I don’t know if anyone at ringside could explain what being the Super-Featherweight champion of the East/West of Europe, as sanctioned by the International Boxing Federation, actually means or define the area it covers nor or how effectively it places the custodian in any regional or global hierarchy. A cynic may ask if the East/West of the title’s, erm, title suggests it doesn’t include Northern Europe and subsequently enquire how Ronnie Clark was fighting for it, given he is a born and bred product of one of the continent’s most Northerly cities.
However, the primal scream the eccentric 33-year-old from Dundee let out at the announcement he’d beaten the highly favoured Zelfa Barrett by split decision to earn the honour illustrated, that to him at least, it meant the world. You’ll have to pardon the awful misappropriation.Few sobriquets could summarise the rugged Scotsman who undoubtedly has a flare for the unorthodox which reaches far beyond his Southpaw stance. A leather thong his regular garb for weigh-ins and his demonic stare and grinning dervish persona all add to his notoriety. Those around boxing know the appearance or history of a man needn’t offer much insight into the depth of either his talent or resolve but Clark possesses a demeanour that is entirely reflective of his fighting heart.
I’ve seen Clark fight a handful of times, and he offers spite, defiance and no short amount of ability at around British title level. A mixed ledger illustrative of the calibre of fighter he encounters and equally, his tendency to be the opponent, the away fighter in terms of geography and, more crucially, promotionally too.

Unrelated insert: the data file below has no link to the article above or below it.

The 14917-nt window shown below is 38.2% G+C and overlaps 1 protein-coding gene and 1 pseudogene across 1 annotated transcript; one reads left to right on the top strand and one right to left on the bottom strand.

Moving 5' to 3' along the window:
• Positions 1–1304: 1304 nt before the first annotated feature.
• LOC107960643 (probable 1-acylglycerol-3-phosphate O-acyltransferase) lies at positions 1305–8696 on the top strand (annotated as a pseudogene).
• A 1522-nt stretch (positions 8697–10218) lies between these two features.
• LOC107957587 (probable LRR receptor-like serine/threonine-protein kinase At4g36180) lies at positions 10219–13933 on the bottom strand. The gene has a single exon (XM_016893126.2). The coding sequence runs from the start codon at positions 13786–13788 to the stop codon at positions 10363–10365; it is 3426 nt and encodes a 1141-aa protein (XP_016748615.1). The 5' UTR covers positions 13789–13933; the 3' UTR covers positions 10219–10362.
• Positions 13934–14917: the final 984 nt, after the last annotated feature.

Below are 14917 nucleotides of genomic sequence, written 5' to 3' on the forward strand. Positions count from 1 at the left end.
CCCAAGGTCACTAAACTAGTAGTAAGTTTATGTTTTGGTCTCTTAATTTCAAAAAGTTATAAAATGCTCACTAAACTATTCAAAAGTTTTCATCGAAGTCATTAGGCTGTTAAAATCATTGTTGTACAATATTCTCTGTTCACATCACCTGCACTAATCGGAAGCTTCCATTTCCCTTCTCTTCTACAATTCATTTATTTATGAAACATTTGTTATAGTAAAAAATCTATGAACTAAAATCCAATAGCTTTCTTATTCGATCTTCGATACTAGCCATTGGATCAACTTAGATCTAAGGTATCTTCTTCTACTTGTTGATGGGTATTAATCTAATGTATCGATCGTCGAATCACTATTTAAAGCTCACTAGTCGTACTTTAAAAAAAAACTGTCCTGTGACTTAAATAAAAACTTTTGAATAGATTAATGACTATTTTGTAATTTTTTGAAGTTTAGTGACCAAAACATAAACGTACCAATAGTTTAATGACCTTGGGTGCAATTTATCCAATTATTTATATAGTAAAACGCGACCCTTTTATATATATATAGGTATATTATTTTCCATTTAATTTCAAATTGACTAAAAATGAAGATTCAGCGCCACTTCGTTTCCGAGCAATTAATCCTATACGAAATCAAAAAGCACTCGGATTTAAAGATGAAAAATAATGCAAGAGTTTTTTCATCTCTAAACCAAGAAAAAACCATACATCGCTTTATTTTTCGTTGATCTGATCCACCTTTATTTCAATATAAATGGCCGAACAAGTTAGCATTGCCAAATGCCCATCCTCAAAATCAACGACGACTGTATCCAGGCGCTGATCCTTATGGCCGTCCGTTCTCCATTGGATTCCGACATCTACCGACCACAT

In tonight’s 12 round clash with the likeable Barrett, nephew of Pat Barrett who trains and corners him, Clark provided his usual compound of aggressive offensive style and smiling, madman defiance. In the sixth he floored Barrett with an uppercut and the youngster showed barrels of his own resilience to climb up and continue.
Throughout the fight, Clark, his luminous green dreadlocks lashed tightly to his crown, hit the taller man with lead lefts and straight rights. In the closing rounds his accuracy improved still further, he simply couldn’t miss with straight punches, and the tiring Barrett grew ever wilder with left hooks which travelled almost 180 degrees, leaving his bruised and bleeding face open to yet more leads and counters.
Across the last two rounds, despite the obvious fatigue, Barrett worked hard to find a blow which would change the impetus Clark had built and the point or two advantage he’d secured on my card. On the final bell, Pat Barrett raised him aloft, he may need to help him sip his tea tomorrow, but though aware of the benefit of doubt often afforded promoter’s prospects there was a sense the Barrett camp knew it had slipped away.
Clark, peered down, stomach and mind churning at the thought of another narrow loss, another decision not going his way. One 114-114 card led the way, but scores of 116-111 hinted, because of the 10-8 6th round, that he’d got the nod. The guttural scream felt, if not heard, by those of us sitting at home restored faith in the objectivity of those with the cards to fill.
The right man won. Barrett can learn, can rebuild, can do better. He needs to work on maintaining distance, bringing his hands back better, jabbing more and resisting the temptation to swing from the fences. When someone as shrewd and focussed as Clark is weaving and countering on the front foot, that wildness will cost dearly.